Lesson 1: Describing Motion with Words Introduction to the Language of Kinematics Scalars and Vectors Distance and Displacement Speed and Velocity Acceleration Lesson 2: Describing Motion with Diagrams Introduction to Diagrams Ticker Tape Diagrams Vector Diagrams Lesson 3: Describing Motion with Position vs. Time Graphs The Meaning of Shape for a p-t Graph The Meaning of Slope for a p-t Graph Determining the Slope on a p-t Graph   Lesson 4: Describing Motion with Velocity vs. Time Graphs The Meaning of Shape for a v-t Graph The Meaning of Slope for a v-t Graph Relating the Shape to the Motion Determining the Slope on a v-t Graph Determining the Area on a v-t Graph   Lesson 5: Free Fall and the Acceleration of Gravity Introduction to Free Fall The Acceleration of Gravity Representing Free Fall by Graphs How Fast? and How Far? The Big Misconception   Lesson 6: Kinematic Equations The Kinematic Equations Problem-Solving Kinematic Equations and Free Fall Sample Problems and Solutions Kinematic Equations and Graphs     Lesson 2 : Describing Motion with Diagrams Ticker Tape Diagrams A common way of analyzing the motion of objects in physics labs is to perform a ticker tape analysis. A long tape is attached to a moving object and threaded through a device that places a tick upon the tape at regular intervals of time - say every 0.1 second. As the object moves, it drags the tape through the "ticker," thus leaving a trail of dots. The trail of dots provides a history of the object's motion and therefore a representation of the object's motion. The distance between dots on a ticker tape represents the object's position change during that time interval. A large distance between dots indicates that the object was moving fast during that time interval. A small distance between dots means the object was moving slow during that time interval. Ticker tapes for a fast- and slow-moving object are depicted below. The analysis of a ticker tape diagram will also reveal if the object is moving with a constant velocity or accelerating. A changing distance between dots indicates a changing velocity and thus an acceleration. A constant distance between dots represents a constant velocity and therefore no acceleration. Ticker tapes for objects moving with a constant velocity and an accelerated motion are shown below. And so ticker tape diagrams provide one more means of representing various features of the motion of objects.   Check Your Understanding Ticker tape diagrams are sometimes referred to as oil drop diagrams. Imagine a car with a leaky engine that drips oil at a regular rate. As the car travels through town, it would leave a trace of oil on the street. That trace would reveal information about the motion of the car. Renatta Oyle owns such a car and it leaves a signature of Renatta's motion wherever she goes. Analyze the three traces of Renatta's ventures as shown below. Assume Renatta is traveling from left to right. Describe Renatta's motion characteristics during each section of the diagram. Use the pop-up menu to check your answers. 1. Depress mouse to view answers. Renatta decelerates from a high speed to a low speed until she is finally stopped. She remains at rest for a while and then gradually accelerates until the trace ends.     2. Depress mouse to view answers. Renatta travels at a constant speed during the first time interval and then gradually accelerates until the trace ends.       3. Depress mouse to view answers. Renatta moves with a constant speed in the first time interval. She then abruptly decelerates to a stop. She remains at rest for sometime and then moves with a constant speed, slower than the first speed.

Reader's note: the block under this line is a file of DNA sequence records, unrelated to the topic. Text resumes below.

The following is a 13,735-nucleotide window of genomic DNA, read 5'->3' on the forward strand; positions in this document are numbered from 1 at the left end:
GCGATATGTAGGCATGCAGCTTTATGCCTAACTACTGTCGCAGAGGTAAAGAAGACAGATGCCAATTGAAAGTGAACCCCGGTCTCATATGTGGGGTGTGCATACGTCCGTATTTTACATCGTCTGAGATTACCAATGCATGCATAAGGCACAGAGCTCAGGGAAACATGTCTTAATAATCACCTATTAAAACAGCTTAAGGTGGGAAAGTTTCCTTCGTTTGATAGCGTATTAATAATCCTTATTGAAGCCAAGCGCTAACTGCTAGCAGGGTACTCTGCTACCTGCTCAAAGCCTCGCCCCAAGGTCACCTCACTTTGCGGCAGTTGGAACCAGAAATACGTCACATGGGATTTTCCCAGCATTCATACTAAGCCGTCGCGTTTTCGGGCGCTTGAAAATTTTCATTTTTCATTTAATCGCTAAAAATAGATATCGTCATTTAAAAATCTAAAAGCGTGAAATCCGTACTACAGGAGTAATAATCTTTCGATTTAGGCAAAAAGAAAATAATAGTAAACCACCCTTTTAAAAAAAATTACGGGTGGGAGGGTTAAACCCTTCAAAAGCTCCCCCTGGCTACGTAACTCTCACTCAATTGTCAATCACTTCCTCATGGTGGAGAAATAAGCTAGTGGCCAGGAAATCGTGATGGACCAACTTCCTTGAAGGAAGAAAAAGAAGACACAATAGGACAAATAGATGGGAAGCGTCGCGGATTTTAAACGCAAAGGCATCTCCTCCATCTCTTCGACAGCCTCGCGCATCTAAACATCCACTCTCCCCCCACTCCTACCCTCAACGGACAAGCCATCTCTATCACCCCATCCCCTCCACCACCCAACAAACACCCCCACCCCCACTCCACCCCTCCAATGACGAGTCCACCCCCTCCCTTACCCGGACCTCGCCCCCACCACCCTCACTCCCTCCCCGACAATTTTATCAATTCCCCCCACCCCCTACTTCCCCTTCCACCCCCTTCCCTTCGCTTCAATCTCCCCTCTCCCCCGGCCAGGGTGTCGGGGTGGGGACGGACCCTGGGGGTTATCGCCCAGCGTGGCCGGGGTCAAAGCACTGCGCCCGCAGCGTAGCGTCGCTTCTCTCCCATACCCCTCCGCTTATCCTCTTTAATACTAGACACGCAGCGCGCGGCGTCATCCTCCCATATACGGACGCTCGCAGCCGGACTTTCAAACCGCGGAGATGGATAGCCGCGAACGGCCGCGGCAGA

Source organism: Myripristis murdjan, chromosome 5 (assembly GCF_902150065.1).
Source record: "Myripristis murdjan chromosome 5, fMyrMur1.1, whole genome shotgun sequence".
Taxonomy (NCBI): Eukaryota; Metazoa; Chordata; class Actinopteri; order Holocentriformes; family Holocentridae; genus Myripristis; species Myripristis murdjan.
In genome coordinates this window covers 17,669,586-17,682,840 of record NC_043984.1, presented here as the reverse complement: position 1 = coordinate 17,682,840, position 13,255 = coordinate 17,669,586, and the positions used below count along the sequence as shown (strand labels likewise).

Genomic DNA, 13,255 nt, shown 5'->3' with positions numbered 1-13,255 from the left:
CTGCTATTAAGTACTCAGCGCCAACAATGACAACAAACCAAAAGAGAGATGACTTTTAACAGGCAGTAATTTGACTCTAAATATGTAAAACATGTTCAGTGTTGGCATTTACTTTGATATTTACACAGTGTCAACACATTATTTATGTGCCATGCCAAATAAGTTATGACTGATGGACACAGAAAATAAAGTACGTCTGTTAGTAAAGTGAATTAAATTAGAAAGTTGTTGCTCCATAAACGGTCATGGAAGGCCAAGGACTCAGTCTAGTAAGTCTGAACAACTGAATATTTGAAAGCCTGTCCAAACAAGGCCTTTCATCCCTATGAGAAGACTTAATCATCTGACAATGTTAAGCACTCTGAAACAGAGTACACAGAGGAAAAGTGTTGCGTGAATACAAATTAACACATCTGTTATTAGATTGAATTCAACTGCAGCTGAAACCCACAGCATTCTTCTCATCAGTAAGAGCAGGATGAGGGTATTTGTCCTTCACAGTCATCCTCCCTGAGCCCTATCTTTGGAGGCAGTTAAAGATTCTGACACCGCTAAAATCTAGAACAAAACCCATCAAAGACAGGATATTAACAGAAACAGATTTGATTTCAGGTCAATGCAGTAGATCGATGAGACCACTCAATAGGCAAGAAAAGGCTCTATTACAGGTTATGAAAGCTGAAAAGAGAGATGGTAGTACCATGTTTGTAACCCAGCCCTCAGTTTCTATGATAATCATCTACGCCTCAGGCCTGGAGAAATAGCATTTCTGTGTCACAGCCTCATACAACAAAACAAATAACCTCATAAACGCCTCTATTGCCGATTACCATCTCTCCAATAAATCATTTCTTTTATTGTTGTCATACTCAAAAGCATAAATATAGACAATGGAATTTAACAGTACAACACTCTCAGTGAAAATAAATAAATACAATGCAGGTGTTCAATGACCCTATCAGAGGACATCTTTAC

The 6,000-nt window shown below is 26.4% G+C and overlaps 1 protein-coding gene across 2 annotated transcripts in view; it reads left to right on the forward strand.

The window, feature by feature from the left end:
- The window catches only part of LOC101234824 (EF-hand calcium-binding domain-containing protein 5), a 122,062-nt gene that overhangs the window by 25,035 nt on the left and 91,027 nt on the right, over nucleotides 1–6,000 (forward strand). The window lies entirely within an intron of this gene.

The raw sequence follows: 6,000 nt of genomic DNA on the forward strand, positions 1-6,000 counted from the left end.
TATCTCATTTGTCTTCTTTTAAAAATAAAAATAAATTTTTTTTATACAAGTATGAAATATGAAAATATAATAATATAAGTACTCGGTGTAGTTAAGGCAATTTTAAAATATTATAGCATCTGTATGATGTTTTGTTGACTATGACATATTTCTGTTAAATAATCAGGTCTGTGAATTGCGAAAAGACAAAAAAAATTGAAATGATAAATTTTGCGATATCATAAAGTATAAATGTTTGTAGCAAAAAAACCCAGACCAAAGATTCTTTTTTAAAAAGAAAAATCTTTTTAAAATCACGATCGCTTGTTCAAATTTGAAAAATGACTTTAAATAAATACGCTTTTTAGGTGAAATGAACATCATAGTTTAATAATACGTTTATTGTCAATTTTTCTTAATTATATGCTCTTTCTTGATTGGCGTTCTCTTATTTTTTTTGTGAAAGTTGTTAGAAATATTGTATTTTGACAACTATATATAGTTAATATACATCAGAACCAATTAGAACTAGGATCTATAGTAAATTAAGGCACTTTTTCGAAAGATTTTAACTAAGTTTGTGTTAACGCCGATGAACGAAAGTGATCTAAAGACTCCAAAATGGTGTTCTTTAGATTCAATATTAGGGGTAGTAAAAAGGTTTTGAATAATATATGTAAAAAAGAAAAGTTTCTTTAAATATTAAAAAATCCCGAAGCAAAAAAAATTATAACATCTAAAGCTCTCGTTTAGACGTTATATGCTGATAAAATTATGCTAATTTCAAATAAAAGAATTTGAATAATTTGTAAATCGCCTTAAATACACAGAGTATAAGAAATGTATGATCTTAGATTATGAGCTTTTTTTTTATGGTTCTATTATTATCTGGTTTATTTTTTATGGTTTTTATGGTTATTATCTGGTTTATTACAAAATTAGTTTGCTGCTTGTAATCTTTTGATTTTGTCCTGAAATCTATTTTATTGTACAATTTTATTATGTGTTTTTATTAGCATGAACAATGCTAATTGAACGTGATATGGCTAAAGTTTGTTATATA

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© Tom Henderson, 1996-2001